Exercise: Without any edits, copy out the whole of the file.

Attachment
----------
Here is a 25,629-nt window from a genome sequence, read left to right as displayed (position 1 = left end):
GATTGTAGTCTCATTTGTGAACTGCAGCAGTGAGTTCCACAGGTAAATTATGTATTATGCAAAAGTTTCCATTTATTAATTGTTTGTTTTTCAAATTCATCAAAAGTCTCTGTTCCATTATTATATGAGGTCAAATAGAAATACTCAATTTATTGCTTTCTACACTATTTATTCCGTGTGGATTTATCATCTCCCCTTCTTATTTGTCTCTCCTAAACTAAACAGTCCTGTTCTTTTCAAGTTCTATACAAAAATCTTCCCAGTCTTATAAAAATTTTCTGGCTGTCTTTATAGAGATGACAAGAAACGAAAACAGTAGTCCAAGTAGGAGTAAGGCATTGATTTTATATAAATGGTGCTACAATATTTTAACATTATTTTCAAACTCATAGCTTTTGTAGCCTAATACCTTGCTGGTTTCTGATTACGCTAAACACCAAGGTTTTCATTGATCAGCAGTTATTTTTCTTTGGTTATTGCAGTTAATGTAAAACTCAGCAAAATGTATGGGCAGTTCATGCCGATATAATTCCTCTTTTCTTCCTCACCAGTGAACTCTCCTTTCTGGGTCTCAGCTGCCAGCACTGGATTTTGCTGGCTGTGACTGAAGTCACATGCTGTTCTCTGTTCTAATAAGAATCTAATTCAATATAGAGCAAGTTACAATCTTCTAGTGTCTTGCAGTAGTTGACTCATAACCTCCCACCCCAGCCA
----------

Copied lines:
Here is a 25,629-nt window from a genome sequence, read left to right as displayed (position 1 = left end):
GATTGTAGTCTCATTTGTGAACTGCAGCAGTGAGTTCCACAGGTAAATTATGTATTATGCAAAAGTTTCCATTTATTAATTGTTTGTTTTTCAAATTCATCAAAAGTCTCTGTTCCATTATTATATGAGGTCAAATAGAAATACTCAATTTATTGCTTTCTACACTATTTATTCCGTGTGGATTTATCATCTCCCCTTCTTATTTGTCTCTCCTAAACTAAACAGTCCTGTTCTTTTCAAGTTCTATACAAAAATCTTCCCAGTCTTATAAAAATTTTCTGGCTGTCTTTATAGAGATGACAAGAAACGAAAACAGTAGTCCAAGTAGGAGTAAGGCATTGATTTTATATAAATGGTGCTACAATATTTTAACATTATTTTCAAACTCATAGCTTTTGTAGCCTAATACCTTGCTGGTTTCTGATTACGCTAAACACCAAGGTTTTCATTGATCAGCAGTTATTTTTCTTTGGTTATTGCAGTTAATGTAAAACTCAGCAAAATGTATGGGCAGTTCATGCCGATATAATTCCTCTTTTCTTCCTCACCAGTGAACTCTCCTTTCTGGGTCTCAGCTGCCAGCACTGGATTTTGCTGGCTGTGACTGAAGTCACATGCTGTTCTCTGTTCTAATAAGAATCTAATTCAATATAGAGCAAGTTACAATCTTCTAGTGTCTTGCAGTAGTTGACTCATAACCTCCCACCCCAGCCA